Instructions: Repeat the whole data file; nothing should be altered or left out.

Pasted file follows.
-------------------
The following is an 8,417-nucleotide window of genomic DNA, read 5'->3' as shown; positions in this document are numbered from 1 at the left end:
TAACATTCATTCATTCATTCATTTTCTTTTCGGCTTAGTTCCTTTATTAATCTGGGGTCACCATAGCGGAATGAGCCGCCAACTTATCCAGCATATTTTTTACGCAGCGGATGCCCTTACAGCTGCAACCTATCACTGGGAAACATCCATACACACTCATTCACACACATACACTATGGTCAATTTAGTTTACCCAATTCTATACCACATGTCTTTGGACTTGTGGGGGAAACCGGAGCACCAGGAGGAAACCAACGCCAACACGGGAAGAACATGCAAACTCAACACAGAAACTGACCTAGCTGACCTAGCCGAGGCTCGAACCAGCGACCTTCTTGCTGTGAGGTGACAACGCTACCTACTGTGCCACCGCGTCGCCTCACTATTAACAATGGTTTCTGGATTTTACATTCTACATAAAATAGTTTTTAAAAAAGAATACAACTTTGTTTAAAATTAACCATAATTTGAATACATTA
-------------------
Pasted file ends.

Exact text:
The following is an 8,417-nucleotide window of genomic DNA, read 5'->3' as shown; positions in this document are numbered from 1 at the left end:
TAACATTCATTCATTCATTCATTTTCTTTTCGGCTTAGTTCCTTTATTAATCTGGGGTCACCATAGCGGAATGAGCCGCCAACTTATCCAGCATATTTTTTACGCAGCGGATGCCCTTACAGCTGCAACCTATCACTGGGAAACATCCATACACACTCATTCACACACATACACTATGGTCAATTTAGTTTACCCAATTCTATACCACATGTCTTTGGACTTGTGGGGGAAACCGGAGCACCAGGAGGAAACCAACGCCAACACGGGAAGAACATGCAAACTCAACACAGAAACTGACCTAGCTGACCTAGCCGAGGCTCGAACCAGCGACCTTCTTGCTGTGAGGTGACAACGCTACCTACTGTGCCACCGCGTCGCCTCACTATTAACAATGGTTTCTGGATTTTACATTCTACATAAAATAGTTTTTAAAAAAGAATACAACTTTGTTTAAAATTAACCATAATTTGAATACATTA